The world is full of mediocre leaders, and I am one of them.
But I don’t want to be mediocre, and I don’t believe I’m condemned to a life sentence of mediocrity. Most of all, if I have any compassion on those I lead, on those subjected to my middling skills, I have to get better.
In Part 1 of this article, I talked about how odd it is that we practice our leadership skills on those we lead. Unlike other high-skill professions (surgeons, speakers, pilots, musicians, etc.) that are practiced off-line, our expectations of our leaders are apparently so low that we allow them to practice while performing.
Not all Practice is Good Practice
In his groundbreaking 1993 paper “The Role of Deliberate Practice in the Acquisition of Expert Performance”, cognitive psychologist Anders Ericsson explains “many characteristics once believed to reflect innate talent are actually the result of [deliberate] practice”.
According to Ericsson, deliberate practice includes:
“A constant sense of self-evaluation, of focusing on one’s weaknesses, rather than simply fooling around and playing to one’s strengths. Studies show that practice aimed at remedying weaknesses is a better predictor of expertise than raw number of hours; playing for fun and repeating what you already know is not necessarily the same as efficiently reaching a new level. Most of the practicing that most people do, most of the time… yields almost no effect.”
You may have heard about Daniel Letiv and Malcolm Gladwell’s 10,000-hour rule – that a key prerequisite to mastery in any skill domain is 10,000 hours of practice. I quote Letiv contemplating that the 10,000-hour rule “doesn’t address why some people get more out of their practice sessions than others do”. Not only does Ericsson answer this with “deliberate practice”, but his research also lands on the 10,000-hour figure as a pre-requisite for mastery.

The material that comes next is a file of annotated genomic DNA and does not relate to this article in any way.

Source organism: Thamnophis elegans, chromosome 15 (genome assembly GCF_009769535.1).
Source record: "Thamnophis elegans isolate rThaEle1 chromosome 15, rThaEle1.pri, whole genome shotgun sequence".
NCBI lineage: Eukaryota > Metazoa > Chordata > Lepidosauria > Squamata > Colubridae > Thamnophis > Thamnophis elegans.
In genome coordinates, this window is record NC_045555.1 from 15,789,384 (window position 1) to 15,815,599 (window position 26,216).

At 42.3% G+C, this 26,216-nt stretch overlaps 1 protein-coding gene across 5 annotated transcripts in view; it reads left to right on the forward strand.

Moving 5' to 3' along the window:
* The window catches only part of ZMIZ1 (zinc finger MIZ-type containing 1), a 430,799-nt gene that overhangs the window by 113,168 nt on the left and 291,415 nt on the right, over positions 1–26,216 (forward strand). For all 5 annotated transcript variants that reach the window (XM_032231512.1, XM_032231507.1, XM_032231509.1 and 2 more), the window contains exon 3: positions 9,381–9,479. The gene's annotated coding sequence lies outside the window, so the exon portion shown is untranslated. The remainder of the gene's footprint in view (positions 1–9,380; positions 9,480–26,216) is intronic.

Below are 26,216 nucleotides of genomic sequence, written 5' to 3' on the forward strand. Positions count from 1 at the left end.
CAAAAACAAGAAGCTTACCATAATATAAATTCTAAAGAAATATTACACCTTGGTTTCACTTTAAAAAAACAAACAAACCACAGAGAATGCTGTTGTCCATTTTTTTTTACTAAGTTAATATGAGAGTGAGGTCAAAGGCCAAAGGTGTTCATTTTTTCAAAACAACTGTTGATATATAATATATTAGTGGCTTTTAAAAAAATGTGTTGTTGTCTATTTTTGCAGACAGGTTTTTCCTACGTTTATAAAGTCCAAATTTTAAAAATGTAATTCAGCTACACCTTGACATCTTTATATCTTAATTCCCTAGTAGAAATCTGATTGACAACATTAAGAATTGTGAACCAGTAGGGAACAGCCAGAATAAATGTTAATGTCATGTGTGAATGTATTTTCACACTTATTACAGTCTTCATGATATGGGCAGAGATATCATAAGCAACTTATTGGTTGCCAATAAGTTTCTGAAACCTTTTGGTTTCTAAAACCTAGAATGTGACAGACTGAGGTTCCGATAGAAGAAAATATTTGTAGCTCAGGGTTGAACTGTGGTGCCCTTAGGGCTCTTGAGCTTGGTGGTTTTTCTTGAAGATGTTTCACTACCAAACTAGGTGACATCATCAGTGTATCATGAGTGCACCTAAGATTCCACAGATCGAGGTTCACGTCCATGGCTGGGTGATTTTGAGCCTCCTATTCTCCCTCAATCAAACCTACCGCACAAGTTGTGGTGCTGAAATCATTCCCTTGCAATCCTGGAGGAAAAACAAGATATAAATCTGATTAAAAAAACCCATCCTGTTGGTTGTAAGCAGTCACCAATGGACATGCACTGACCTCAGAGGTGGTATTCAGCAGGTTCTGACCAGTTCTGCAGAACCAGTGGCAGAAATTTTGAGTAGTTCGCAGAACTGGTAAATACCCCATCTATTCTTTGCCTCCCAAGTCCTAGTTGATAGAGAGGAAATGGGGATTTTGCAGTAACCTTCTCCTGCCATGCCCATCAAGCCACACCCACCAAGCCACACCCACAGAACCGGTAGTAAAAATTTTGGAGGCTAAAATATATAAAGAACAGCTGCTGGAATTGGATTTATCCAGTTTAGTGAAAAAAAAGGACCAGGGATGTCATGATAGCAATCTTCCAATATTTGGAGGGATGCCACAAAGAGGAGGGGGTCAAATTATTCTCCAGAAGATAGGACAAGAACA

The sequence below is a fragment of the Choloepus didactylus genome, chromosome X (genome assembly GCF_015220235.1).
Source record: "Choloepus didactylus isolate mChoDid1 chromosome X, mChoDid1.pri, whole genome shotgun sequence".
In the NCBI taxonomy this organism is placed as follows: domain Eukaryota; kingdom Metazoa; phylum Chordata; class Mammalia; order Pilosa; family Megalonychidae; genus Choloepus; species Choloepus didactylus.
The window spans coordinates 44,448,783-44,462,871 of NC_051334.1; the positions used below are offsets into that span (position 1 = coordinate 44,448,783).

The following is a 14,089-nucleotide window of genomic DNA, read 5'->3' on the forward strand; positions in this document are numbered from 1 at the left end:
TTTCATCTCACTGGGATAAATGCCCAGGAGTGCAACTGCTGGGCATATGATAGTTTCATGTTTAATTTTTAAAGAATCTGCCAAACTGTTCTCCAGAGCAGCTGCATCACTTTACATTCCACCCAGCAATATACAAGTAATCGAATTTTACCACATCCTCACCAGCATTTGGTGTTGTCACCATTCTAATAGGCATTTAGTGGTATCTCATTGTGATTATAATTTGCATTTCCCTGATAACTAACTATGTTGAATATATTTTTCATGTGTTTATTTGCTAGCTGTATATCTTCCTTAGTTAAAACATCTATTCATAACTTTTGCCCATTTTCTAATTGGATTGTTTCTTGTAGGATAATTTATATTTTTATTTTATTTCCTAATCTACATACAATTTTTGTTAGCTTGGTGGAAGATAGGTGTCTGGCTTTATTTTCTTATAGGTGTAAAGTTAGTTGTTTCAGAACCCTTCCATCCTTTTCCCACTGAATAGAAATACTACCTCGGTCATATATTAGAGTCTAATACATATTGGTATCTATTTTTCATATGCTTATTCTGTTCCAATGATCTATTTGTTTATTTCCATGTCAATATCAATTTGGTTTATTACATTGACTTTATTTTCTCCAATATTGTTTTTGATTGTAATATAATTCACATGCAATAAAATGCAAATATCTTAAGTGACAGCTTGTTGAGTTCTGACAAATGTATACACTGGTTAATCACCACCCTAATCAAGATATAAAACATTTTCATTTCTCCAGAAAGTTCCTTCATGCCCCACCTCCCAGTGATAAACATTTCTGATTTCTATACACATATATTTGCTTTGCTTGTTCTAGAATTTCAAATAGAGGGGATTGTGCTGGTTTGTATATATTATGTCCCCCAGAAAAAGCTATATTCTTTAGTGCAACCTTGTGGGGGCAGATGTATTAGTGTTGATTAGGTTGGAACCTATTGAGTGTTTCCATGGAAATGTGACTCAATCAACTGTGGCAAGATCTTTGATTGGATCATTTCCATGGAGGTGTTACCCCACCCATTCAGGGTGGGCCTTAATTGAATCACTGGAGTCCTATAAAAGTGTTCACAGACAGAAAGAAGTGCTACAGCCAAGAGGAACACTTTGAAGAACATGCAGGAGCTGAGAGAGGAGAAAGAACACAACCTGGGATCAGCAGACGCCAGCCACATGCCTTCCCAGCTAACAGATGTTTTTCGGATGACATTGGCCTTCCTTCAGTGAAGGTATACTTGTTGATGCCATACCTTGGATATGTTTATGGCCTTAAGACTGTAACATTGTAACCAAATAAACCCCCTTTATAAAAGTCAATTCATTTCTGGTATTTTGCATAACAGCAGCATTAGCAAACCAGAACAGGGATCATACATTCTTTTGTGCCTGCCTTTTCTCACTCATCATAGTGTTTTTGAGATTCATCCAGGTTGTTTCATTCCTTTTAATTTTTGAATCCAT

If 10,000 hours (or 5 years of 8 hours of practice 5 days a week) scares the pants off you, it has been established that 10,000 hours is insufficient in the most highly competitive fields such as the Olympics. Performances that were record-setting twenty years ago are now achieved in training by many competitive athletes! Or, maybe looking at this from a more reassuring angle, in pursuits where the bar is set low (like leadership?), significantly fewer than 10,000 hours are required to become outstanding. After all, the U.S. had 1 Olympic athlete in Rio for every 583,213 Americans – as compared to 1 people manager for every 4.7 employees.
As a musician and an athlete, I willingly adopt the discipline of focusing on weaknesses, and that (as Ericsson puts it) getting better “requires effort and is not inherently enjoyable”. However, in the realm of leadership, I don’t think I’ve ever invested in any deliberate, effort-laden, not-inherently-enjoyable practice. Given that I spend WAY more time leading people than I do in athletic competition and/or music performance, I profess this lack of investment doesn’t make sense.
Sure, I’ve spent over fifteen years – or 30,000 hours – of my career in positions of formal leadership and am therefore “highly experienced”. However, I grudgingly admit most of these practice hours match Ericsson’s description of “playing for fun and repeating what you already know” and will therefore “yield almost no effect”.
But practice obviously isn’t the only thing that allows leaders to achieve mastery – and we will talk more about that in part three of this series.
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